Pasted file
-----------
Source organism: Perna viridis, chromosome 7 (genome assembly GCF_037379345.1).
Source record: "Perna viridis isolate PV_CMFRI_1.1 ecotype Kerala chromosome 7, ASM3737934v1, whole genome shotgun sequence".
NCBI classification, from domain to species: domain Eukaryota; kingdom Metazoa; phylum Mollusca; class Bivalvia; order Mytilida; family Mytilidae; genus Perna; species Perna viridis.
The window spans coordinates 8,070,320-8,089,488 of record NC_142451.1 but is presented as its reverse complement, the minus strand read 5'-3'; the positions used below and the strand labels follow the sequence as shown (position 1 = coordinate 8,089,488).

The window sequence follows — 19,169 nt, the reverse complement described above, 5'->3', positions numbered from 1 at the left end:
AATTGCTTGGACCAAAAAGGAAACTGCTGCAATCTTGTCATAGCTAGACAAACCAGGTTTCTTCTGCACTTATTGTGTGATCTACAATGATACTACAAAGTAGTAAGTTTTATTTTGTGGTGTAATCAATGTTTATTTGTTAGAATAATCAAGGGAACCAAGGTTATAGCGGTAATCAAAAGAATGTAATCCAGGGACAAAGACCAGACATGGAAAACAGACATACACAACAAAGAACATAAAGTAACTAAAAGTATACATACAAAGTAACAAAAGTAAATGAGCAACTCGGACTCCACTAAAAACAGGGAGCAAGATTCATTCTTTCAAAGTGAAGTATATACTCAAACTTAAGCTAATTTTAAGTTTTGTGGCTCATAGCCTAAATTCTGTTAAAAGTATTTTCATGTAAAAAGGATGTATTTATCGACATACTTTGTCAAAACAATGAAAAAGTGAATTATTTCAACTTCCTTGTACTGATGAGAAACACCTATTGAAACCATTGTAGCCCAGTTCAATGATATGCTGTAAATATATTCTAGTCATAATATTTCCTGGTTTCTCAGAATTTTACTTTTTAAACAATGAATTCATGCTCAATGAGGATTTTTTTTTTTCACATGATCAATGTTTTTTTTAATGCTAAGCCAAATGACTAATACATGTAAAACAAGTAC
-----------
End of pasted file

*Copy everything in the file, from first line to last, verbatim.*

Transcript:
Source organism: Perna viridis, chromosome 7 (genome assembly GCF_037379345.1).
Source record: "Perna viridis isolate PV_CMFRI_1.1 ecotype Kerala chromosome 7, ASM3737934v1, whole genome shotgun sequence".
NCBI classification, from domain to species: domain Eukaryota; kingdom Metazoa; phylum Mollusca; class Bivalvia; order Mytilida; family Mytilidae; genus Perna; species Perna viridis.
The window spans coordinates 8,070,320-8,089,488 of record NC_142451.1 but is presented as its reverse complement, the minus strand read 5'-3'; the positions used below and the strand labels follow the sequence as shown (position 1 = coordinate 8,089,488).

The window sequence follows — 19,169 nt, the reverse complement described above, 5'->3', positions numbered from 1 at the left end:
AATTGCTTGGACCAAAAAGGAAACTGCTGCAATCTTGTCATAGCTAGACAAACCAGGTTTCTTCTGCACTTATTGTGTGATCTACAATGATACTACAAAGTAGTAAGTTTTATTTTGTGGTGTAATCAATGTTTATTTGTTAGAATAATCAAGGGAACCAAGGTTATAGCGGTAATCAAAAGAATGTAATCCAGGGACAAAGACCAGACATGGAAAACAGACATACACAACAAAGAACATAAAGTAACTAAAAGTATACATACAAAGTAACAAAAGTAAATGAGCAACTCGGACTCCACTAAAAACAGGGAGCAAGATTCATTCTTTCAAAGTGAAGTATATACTCAAACTTAAGCTAATTTTAAGTTTTGTGGCTCATAGCCTAAATTCTGTTAAAAGTATTTTCATGTAAAAAGGATGTATTTATCGACATACTTTGTCAAAACAATGAAAAAGTGAATTATTTCAACTTCCTTGTACTGATGAGAAACACCTATTGAAACCATTGTAGCCCAGTTCAATGATATGCTGTAAATATATTCTAGTCATAATATTTCCTGGTTTCTCAGAATTTTACTTTTTAAACAATGAATTCATGCTCAATGAGGATTTTTTTTTTTCACATGATCAATGTTTTTTTTAATGCTAAGCCAAATGACTAATACATGTAAAACAAGTAC